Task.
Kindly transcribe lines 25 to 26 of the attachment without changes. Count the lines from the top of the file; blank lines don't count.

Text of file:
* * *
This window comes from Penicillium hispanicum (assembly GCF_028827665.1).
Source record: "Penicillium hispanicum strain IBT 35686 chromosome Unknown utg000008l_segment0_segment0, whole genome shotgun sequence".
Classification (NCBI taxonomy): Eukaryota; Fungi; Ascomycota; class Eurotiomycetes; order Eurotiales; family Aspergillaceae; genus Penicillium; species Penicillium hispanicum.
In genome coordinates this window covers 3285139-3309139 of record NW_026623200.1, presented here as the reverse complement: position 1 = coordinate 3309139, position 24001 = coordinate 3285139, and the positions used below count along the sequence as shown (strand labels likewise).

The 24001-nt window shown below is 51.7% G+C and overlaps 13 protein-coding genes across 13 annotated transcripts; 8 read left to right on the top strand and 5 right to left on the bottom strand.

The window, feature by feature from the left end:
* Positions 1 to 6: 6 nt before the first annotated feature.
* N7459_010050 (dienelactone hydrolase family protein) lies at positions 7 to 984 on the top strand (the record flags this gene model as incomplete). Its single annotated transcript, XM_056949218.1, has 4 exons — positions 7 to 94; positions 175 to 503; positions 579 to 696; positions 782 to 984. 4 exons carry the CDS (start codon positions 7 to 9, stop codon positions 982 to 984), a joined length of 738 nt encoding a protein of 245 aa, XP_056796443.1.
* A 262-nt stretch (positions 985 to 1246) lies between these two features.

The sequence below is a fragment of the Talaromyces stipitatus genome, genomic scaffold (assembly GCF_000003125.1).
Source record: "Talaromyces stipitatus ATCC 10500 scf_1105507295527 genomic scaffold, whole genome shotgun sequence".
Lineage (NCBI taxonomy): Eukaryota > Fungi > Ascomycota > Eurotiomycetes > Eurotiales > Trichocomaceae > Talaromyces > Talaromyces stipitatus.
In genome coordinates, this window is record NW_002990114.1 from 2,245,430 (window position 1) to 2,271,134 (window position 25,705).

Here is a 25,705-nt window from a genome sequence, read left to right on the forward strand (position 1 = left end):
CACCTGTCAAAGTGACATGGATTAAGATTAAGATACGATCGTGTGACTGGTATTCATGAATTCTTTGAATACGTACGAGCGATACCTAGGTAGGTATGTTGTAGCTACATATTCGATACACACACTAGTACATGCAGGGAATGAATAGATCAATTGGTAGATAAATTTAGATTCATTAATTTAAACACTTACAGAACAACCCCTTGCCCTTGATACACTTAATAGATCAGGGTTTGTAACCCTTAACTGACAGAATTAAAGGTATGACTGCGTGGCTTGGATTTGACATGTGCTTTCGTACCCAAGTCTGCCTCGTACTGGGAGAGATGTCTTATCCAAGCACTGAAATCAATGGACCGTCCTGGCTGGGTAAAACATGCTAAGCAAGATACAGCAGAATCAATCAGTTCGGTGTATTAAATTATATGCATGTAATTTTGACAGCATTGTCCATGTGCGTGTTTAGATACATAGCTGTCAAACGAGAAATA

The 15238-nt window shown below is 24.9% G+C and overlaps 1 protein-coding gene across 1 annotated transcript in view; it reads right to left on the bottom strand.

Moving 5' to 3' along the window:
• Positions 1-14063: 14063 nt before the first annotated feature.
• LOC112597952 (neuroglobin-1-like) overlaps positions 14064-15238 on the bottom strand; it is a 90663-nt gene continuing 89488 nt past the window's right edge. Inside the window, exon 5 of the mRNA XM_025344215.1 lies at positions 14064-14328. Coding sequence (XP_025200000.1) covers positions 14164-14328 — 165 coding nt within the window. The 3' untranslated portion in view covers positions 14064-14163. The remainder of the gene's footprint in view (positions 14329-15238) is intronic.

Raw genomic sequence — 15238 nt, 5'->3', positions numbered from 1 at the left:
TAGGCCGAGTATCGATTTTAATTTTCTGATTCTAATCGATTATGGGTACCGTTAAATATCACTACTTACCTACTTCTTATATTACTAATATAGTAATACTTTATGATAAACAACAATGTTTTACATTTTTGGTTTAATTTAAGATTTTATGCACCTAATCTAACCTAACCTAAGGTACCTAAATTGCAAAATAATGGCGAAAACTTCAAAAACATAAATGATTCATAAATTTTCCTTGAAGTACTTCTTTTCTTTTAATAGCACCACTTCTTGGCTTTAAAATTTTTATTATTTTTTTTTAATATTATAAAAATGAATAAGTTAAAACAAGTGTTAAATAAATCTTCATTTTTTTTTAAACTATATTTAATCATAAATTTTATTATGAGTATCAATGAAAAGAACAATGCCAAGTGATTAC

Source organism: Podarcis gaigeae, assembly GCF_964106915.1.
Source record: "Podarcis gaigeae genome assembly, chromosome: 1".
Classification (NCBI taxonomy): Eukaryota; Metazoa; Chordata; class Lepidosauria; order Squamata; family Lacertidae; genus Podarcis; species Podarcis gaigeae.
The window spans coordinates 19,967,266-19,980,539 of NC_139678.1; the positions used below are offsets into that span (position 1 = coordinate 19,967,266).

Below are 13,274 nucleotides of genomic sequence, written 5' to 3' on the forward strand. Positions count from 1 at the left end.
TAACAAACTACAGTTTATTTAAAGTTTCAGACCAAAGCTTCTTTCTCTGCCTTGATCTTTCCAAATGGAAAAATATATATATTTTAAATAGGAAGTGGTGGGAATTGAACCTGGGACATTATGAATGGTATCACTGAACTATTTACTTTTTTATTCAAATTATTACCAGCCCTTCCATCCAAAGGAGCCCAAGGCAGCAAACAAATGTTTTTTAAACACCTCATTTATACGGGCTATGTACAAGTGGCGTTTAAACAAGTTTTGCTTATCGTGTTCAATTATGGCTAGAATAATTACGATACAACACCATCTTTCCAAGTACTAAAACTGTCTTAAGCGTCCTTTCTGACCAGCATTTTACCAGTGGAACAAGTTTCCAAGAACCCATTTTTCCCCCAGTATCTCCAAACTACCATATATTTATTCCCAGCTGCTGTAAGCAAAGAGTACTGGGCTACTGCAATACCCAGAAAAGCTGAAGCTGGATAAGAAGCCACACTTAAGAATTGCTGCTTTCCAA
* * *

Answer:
The window spans coordinates 19,967,266-19,980,539 of NC_139678.1; the positions used below are offsets into that span (position 1 = coordinate 19,967,266).

Below are 13,274 nucleotides of genomic sequence, written 5' to 3' on the forward strand. Positions count from 1 at the left end.